We got Phebes all squared away in her electric pen, and LSEGH bid me farewell and headed north because one little rat terrier needed to pee. Phebes was vetted in with all A's, and was exceedingly well-behaved for the vets. What a nice change a year can make. In fact she was better behaved than many of the horses up there, and I was proud of my little mare who seems to be catching the curve of many things all of a sudden. The ride meeting made perfect sense as relates to my directional uh---disability, yeah! Yellow to the right, and blue to the left. The first loop was to be ten miles, and the second was fifteen. I set up Phebes with all kinds of chow and went to bed early. Sleep was fitful but I did enjoy the singing song of the laughing frog in Bill Wilson's pound. All night long it sounded like heh-heh-heh followed by a normal frog "ribbet." I've never heard a frog make this particular sound, then I got to thinking about Funder's blog and the adolescent heh-heh-heh, so I figured it was a young frog with a dirty mind, checking out the lady frogs in the pond. I'll bet the lady frogs don't like it, heh-heh-heh.
Up at 2 AM to feed the Phebes, check her hay, and back to bed until 5 AM. I tried out Lida's suggestion on a breakfast drink, a protein bar, and a banana. This was followed shortly before we left with half a peanut butter sandwhich, a V-8 and a coffee drink. It all set well, but do you notice how much fluid I had taken in during a very short span of time? I always worry about hydration having had heat exhaustion so many times, so I thought I'd hedge the bet. It worked well except for one thing, it won't take much imagination to know that a full bladder on a jostling horse while posting the trot can get pretty uncomfortable to say the least. Actually, that is an understatement. I was chanting various crazy mantras through my brain to distract myself that my bladder had reached near critical mass and there was a lot of ground to cover before I would be doing anything about it! Phebes went along pretty well after the hazing at the start. She had her usual emotional melt down believing that she would surely die if she couldn't chase after every horse in sight. I said NO. She eventually settled down and we found a spot to call our own and headed on down the trail. Things were going great for the most part. We came in at the half, vetted through, she was eating, drinking, and her pee was beautiful, speaking of which guess where I made a beeline for? The hold seemed to fly by and we headed out onto the blue loop. The ride was getting better, and we again found our little pocket and trotted awhile, and walked awhile, life was good. Near the bottom of one of the biggest, longest, forever rocky hills the trail ran under a downed tree. It looked plenty high enough to duck under, what I could not see was the slope on the other side going upward, and that there was a second tree on the other side of that one. Since we were going under I did drop to a walk, started under only to determine that I didn't think the horse would fit under the second tree, and for sure I wouldn't from the waist up. Someone had trimmed the limbs off the first tree which we were now underneath. I attempted to back Phebes out from under the first tree and one of these cut off limbs poked her at the withers, she panicked, dropped her head and went hell bent for leather under the second tree, the one that I could not possibly fit under and come out alive on the other side. I had literally a split second to lose my stirrups and let her run under me, leaving me clawing off the tree, and her galloping away into the Clark State Forest. I have never been so afraid in my life. The outcome could have easily killed me, probably would have tore my body apart. I was so grateful to still be standing, and yet now I was terrifed my horse would become lost and a forest, or road fatality. I started hiking up the longest, steepest, rockiest hill on the loop on foot. It was sunny and warm, and my water was with Phebes. I'm in reasonable shape, but I wonder seriously if I'd make it out of those woods if I had to walk all the way out...all the time I'm calling for her, heart pounding in my chest. Two riders come up behind and ask what happened, and they take off. Another five minutes goes by and another set of riders comes by, same scenerio, before the get clear gone I ask if one of them has an extra water bottle, and she gives me her's and promises to tie Phebes to a tree if she finds her. I continue hiking up the evil hill from hell itself. I've about made it 3/4 of the way up when I spot three horses coming across the top of the ridge and one of them is Phebes! The first set of riders had found her, caught her, and ponyed her back to me. I was seriously choked up that they lost two positions in placement to find my horse and get us back together. It really speaks for the spirit of what endurance riding is. The lady who had Phebes first name was Leah, and I never did get the second woman's name as they left before I could find out. There just aren't words when it is your horse, and their ride. All could say was thank you, and they smiled and rode away. Phebes was a mess after her little wild gallop up the freaking miserable rocky hill of Hades and the escape from the evil tree. She had blown out two of her easyboots, the saddle was hanging sideways (tree intact thank goodness), the tree had ripped a gash through my new pommel pack, and scraped the hide on one side of her withers. I was glad for the pack or she likely would have been seriously injured. I'm trying to get the messed up boots off, the saddle back on, check her over while she's a whirling dervish on the horrible hill of death. I'm pretty well emotionally spent, I'm physically wiped out, and we've lost nearly forty-five minutes which was going to push the envelope on our finishing on time. After her mad runaway gallop, she was not very eager to move down the trail suddenly, and we were seven miles from the finish. But eventually, finish we did. I looked like I had taken a roll in the dirt which was not far from the truth, but we did complete, and remember one of my goals for the ride was NO DRAMA. Most of ride camp cheered as I came in. I felt like I belong, and part of the group for the first time. It was humbling, and it was awesome, and I was glad that we both lived through it, literally. She vetted out with a couple of B's in the usual places, gut sounds, and muscle tone. We had conquered Day one of the Chicken Chase in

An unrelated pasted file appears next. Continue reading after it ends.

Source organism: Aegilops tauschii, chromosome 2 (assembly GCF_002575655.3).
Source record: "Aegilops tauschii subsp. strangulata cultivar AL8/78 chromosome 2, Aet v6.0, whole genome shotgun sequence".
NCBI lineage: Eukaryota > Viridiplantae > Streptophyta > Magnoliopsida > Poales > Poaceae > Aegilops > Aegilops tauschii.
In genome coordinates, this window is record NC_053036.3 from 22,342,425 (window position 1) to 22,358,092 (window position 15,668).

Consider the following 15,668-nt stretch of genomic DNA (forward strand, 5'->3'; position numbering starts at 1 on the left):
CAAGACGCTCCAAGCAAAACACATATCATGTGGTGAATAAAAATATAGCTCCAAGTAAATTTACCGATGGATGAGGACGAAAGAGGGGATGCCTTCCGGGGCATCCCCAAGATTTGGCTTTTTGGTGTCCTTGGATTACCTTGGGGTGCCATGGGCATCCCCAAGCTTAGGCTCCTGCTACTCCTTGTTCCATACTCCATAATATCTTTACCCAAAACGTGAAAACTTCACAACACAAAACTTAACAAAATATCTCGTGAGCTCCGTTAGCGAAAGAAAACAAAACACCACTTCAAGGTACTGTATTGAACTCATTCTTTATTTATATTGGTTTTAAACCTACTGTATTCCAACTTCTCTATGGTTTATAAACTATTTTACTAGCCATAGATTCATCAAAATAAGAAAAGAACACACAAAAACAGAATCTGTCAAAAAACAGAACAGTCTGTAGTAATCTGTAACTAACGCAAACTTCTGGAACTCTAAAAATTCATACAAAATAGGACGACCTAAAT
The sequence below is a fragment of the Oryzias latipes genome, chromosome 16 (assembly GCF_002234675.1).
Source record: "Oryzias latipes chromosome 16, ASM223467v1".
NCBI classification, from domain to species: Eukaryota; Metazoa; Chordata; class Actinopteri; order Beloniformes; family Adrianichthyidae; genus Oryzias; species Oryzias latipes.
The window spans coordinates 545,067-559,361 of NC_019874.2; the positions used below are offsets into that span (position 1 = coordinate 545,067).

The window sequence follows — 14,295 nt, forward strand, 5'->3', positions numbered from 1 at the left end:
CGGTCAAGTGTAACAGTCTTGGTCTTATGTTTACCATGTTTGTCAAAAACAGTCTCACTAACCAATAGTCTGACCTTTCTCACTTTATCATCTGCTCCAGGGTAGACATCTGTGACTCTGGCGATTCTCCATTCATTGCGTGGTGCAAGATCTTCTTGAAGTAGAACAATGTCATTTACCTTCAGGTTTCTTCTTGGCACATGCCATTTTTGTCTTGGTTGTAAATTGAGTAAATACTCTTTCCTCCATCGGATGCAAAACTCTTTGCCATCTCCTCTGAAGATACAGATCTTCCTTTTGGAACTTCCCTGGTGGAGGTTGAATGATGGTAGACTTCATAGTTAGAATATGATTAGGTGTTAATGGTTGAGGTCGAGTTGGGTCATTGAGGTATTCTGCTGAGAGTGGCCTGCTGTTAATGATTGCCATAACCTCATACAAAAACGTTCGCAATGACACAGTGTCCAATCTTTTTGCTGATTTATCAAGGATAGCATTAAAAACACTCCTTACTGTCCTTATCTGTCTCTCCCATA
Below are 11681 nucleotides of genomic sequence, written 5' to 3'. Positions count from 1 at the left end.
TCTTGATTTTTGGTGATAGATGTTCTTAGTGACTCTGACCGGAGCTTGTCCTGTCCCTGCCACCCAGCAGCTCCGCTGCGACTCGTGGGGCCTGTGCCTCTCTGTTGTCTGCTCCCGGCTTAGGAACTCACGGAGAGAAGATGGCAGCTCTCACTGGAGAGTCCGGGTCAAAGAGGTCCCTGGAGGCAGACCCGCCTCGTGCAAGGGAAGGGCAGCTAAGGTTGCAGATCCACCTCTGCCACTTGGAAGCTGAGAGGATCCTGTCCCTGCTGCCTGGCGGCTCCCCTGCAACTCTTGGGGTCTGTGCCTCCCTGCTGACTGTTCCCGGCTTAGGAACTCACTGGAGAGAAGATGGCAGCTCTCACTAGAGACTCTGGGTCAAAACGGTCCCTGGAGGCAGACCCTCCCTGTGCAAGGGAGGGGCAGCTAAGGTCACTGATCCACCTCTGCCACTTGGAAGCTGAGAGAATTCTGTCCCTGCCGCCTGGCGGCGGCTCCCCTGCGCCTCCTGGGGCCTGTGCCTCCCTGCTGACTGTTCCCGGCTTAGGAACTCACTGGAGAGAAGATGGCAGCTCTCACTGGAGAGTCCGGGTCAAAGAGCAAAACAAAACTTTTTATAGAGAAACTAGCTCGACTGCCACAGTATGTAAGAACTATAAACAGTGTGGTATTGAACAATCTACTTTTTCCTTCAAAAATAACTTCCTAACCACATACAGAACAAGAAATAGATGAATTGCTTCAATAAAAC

So the start was a half hour later this morning, and after the monsoon quit I got a pretty good nights sleep, awakening at 5 AM to get her fed, and do all the morning stuff which included significantly LESS FLUIDS. It was a controlled start and I tried to keep myself pretty far to the back. I asked if anyone was planning on riding "glacially slow" today and they looked at me like I'd lost my mind. It was raining again, and it was cold. We had our minor little hissy fit at the start, but not as bad as the day before, I just stood there with her and let the riders keep coming around until they were pretty much out of sight, then turned her towards the ribbons to do it alone. She was a little tight so I decided we'd walk at least the first mile or two. During this process a woman I had met at the Versailles park last fall Sabine Z. came riding up behind me.